Off to College: Safe to Stop His Antiepileptic Drug?

Charles P. Vega, MD

Disclosures

March 23, 2020

My Take on Deprescribing Antiepileptic Drugs

Records from the patient's workup 5 years earlier and the last clinic note from neurology, dated 2 years earlier, are available. At that time, the neurologist recommended continuing his treatment.

Before making any changes or recommendations, I would like input on this important medical decision from a specialist, because the evidence for when to discontinue antiepileptic drugs (AEDs) is poor overall. However, I can provide some key information with the patient and family to start them on the path toward shared decision-making.

The Cochrane Database of Systematic Reviews has examined the evidence on the timing of discontinuation of AEDs. A 2015 review included five randomized trials featuring a total of 924 children with epilepsy. All children were younger than 16 years at the time of randomization to early AED discontinuation (if < 2 years since the last seizure) or late AED discontinuation (if ≥ 2 years since the last seizure).

The median follow-up period was 5.6 years. The pooled risk ratio for seizure relapse in the early versus late discontinuation groups was 1.34, which corresponded to a number needed to harm of 8.

Early AED discontinuation was associated with a higher risk for subsequent seizures among children with partial seizures, but less so with absence seizures. Other variables associated with a higher risk for seizure recurrence included abnormal EEG findings, onset of seizures before age 2 or after age 10 years, intellectual disability, and a high frequency of seizures before discontinuation of treatment. In contrast, gender and family history did not affect recurrence. Generalized seizures, as in this case, have been associated with a higher risk for relapse in some studies, but other studies have found no difference in recurrence related to type of seizure.

Of note, no randomized trials of AED discontinuation among adults were found by reviewers, and no trial included mortality or status epilepticus as an outcome.

Recommendations regarding the discontinuation of AEDs are unhelpful. The American Academy of Neurology's latest recommendations were made in 1996, using the following criteria to determine eligibility for discontinuation of treatment:

  • No seizures for 2-5 years;

  • Only one type of epilepsy present;

  • Normal findings on EEG; and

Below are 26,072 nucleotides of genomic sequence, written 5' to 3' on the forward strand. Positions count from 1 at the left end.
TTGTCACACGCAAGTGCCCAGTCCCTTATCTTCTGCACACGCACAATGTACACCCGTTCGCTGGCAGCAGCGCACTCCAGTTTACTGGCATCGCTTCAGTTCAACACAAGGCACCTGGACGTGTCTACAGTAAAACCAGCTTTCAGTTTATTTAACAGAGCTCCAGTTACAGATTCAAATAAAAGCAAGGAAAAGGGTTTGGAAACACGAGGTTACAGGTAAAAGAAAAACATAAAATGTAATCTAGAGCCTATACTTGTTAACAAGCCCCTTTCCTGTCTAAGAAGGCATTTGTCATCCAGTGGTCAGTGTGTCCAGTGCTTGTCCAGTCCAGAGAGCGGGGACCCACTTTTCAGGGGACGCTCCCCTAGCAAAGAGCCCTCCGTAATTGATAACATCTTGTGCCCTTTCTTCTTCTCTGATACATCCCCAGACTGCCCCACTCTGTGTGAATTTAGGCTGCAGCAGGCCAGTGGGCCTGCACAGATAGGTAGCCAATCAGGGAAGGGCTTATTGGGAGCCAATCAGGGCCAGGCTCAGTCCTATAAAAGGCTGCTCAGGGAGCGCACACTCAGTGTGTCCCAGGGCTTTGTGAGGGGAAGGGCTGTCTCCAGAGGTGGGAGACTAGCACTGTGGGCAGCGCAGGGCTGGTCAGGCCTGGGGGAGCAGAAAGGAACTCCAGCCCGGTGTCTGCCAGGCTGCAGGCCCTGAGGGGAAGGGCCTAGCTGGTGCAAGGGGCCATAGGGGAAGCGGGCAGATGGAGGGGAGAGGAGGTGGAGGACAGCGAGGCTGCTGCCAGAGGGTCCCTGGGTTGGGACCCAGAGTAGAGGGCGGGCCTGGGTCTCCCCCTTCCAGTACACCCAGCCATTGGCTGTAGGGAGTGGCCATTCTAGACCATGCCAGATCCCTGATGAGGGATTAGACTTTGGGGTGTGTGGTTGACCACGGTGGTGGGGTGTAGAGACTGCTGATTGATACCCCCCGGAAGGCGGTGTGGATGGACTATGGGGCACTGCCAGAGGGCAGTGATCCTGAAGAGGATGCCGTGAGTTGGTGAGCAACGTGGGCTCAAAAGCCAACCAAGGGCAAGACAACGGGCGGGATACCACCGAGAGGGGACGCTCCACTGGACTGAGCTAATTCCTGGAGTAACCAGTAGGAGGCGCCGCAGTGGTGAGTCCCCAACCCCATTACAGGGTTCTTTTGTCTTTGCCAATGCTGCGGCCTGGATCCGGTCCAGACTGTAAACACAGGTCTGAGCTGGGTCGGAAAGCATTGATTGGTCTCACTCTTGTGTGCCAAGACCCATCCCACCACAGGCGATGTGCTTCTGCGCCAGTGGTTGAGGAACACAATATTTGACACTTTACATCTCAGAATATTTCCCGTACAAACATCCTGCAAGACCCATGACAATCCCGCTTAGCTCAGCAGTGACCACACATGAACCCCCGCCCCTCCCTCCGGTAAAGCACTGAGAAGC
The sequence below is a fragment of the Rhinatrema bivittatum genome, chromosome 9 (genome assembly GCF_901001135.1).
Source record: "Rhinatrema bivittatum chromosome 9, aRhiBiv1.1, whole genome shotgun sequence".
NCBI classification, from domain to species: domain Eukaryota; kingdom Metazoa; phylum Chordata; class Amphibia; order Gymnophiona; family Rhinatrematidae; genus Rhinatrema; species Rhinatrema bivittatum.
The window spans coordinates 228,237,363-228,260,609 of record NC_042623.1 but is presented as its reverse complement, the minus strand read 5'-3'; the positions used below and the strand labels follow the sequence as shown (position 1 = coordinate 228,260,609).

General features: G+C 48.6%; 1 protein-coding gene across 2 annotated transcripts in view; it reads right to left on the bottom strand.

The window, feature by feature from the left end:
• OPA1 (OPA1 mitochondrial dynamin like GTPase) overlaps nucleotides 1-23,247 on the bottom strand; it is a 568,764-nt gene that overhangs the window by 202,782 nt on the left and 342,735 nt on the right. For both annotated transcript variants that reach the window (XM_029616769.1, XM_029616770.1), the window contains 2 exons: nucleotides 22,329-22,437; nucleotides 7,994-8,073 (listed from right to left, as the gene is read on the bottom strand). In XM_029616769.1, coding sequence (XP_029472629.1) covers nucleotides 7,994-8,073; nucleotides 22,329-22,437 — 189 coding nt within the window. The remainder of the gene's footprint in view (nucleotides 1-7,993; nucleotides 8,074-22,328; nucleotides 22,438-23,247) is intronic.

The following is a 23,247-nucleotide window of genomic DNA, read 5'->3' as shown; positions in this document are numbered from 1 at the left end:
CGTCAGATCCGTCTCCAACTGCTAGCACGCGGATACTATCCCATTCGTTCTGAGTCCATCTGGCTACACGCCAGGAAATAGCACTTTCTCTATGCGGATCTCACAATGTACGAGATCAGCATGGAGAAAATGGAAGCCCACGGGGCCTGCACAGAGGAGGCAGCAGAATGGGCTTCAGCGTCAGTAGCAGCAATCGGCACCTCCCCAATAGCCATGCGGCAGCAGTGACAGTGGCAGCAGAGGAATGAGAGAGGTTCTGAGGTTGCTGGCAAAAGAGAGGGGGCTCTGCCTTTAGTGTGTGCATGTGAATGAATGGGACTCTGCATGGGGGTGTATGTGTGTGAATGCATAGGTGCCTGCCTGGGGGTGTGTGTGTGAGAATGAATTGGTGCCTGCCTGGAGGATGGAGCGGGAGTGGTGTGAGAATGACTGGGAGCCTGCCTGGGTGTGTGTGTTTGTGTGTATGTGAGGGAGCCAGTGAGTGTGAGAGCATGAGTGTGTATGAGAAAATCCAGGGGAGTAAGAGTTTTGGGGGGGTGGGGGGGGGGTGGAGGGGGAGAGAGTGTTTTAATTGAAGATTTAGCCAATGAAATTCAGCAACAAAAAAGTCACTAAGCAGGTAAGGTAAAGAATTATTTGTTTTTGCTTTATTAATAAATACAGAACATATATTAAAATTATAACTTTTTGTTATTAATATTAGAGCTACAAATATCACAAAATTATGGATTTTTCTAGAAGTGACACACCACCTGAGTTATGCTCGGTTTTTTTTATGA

• Normal findings on neurologic examination.

The Italian League Against Epilepsy has provided more recent guidelines for the discontinuation of AEDs in patients of all ages. They also recommend that patients should be seizure-free for at least 2 years before discontinuation of AEDs, although a shorter seizure-free period may be acceptable among children. Although these recommendations account for relapse risk factors, they suggest that discontinuation of AEDs should only be ruled out in the presence of two or more factors, such as EEG abnormalities, partial seizures, and older age at the onset of symptoms.

Although research into the discontinuation of AEDs is limited, even fewer studies have looked at patient perspectives on treatment discontinuation. However, a just-published study found that only 44% of adults eligible for AED discontinuation were amenable to tapering off treatment. Most study participants chose to continue treatment not just out of concern for seizure recurrence, but also because they worried about their ability to work and even maintain their driver's license.

Epilepsy is frequently challenging, with implications beyond the risk for seizures. Decisions to discontinue AED reflects the complicated nature of the disease itself, and require careful consideration with advice based on evidence as well as experience. This young man deserves that chance, and I would look forward to making a thoughtful decision regarding AED discontinuation with him, his family, and his treating neurologist.

What do you think? Be sure to click on "Comments" to add your opinion on this case, and watch for the follow-up article summarizing reader views.

Charles P. Vega, MD, is a clinical professor of family medicine at UC Irvine and also serves as the UCI School of Medicine assistant dean for culture and community education. He focuses on medical education with an intent to resolve health disparities.

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